Resistance and the Arts
From Allen Ginsberg to Kurt Vonnegut and from Bob Dylan to Michael Franti artists have been on the cutting edge. The arts play a pivotal role in society. The great historian Howard Zinn said: “Whenever I become discouraged I lift my spirits by remembering: The artists are on our side! I mean those poets and painters, singers and musicians, novelists and playwrights who speak to the world in a way that is impervious to assault because they wage the battle for justice in a sphere which is unreachable by the dullness of ordinary political discourse. The billionaire mandarins of our culture can show us the horrors of war on a movie screen and pretend they are making an important statement. But the artists go beyond that, to resistance.”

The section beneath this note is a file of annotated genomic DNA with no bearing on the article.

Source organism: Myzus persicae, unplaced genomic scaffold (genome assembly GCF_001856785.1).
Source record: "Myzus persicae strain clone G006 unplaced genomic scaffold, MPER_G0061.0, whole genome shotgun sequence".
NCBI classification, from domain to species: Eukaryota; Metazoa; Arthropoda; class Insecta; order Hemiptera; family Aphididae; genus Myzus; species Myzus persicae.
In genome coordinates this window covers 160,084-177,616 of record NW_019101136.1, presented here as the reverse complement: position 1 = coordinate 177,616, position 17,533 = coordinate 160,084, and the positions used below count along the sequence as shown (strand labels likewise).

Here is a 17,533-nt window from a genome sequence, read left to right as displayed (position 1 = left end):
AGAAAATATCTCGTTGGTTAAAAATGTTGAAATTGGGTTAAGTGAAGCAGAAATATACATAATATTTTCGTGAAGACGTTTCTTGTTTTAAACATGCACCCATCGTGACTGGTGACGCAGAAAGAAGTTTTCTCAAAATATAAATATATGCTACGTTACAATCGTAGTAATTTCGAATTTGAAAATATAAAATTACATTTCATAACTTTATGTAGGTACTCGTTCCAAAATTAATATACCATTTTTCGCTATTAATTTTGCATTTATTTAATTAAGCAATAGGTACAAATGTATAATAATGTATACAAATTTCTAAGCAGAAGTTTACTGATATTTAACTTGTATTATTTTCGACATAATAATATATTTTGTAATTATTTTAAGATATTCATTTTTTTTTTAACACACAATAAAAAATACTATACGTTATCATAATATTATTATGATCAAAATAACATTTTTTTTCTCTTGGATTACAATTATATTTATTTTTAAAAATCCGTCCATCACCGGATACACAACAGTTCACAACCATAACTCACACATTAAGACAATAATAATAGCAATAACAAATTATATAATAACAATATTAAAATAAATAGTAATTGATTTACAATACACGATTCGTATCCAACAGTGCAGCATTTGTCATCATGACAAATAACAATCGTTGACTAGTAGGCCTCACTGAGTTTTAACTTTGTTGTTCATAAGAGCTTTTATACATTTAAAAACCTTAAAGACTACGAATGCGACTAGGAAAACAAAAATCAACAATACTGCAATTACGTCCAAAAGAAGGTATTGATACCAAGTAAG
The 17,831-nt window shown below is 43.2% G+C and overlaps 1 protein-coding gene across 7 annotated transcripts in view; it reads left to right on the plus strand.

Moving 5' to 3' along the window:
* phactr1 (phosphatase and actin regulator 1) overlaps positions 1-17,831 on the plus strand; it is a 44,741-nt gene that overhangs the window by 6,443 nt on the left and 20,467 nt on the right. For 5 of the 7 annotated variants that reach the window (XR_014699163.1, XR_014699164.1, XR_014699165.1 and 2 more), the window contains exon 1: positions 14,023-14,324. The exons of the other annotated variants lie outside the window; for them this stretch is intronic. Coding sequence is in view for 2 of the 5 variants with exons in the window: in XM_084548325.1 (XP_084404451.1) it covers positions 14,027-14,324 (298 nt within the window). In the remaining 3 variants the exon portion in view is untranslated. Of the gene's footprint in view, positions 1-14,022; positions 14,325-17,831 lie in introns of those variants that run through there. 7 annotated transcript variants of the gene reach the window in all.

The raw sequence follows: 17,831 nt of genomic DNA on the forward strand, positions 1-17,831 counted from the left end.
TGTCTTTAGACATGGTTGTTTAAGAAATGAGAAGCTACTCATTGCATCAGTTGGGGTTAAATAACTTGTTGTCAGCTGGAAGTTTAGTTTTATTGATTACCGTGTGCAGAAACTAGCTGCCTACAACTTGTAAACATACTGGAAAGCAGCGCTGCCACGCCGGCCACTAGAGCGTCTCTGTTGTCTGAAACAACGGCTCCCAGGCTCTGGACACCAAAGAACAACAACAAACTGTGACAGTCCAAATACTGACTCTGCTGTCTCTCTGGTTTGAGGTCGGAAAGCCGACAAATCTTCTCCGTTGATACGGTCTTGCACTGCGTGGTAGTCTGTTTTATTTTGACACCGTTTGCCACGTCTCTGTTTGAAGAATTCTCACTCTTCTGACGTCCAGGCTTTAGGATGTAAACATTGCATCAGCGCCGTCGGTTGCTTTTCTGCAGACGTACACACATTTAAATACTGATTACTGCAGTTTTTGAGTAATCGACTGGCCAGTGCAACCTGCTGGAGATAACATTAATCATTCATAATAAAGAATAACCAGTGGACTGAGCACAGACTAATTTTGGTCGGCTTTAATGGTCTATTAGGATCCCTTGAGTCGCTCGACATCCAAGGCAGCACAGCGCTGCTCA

Amiri Baraka was a cultural icon and an iconoclast. He rose to fame in the 1960s as LeRoi Jones. His 1964 off-Broadway play, Dutchman created a sensation. Later he became Amiri Baraka and was a central figure in the Black Arts movement. He was an award-winning playwright and poet and recipient of the PEN/Faulkner Award and the American Book Award for Lifetime Achievement. He was a member of the American Academy of Arts and Letters. He was the author of many books including the classic Blues People. He was brilliant as a homeless sage in the movie Bulworth. His politics were uncompromisingly radical. Through his work he explored the parameters of African-American culture, history, memory, racism, class struggle and political power relationships. As an orator he had a distinct and urgent style. He had a special affinity for jazz and such titans as John Coltrane, Max Roach, and Thelonious Monk. He once said of himself, I’m a revolutionary optimist. I believe that the good guys—the people—are going to win.” He died in 2014. Thousands turned out in his hometown of Newark to honor him.
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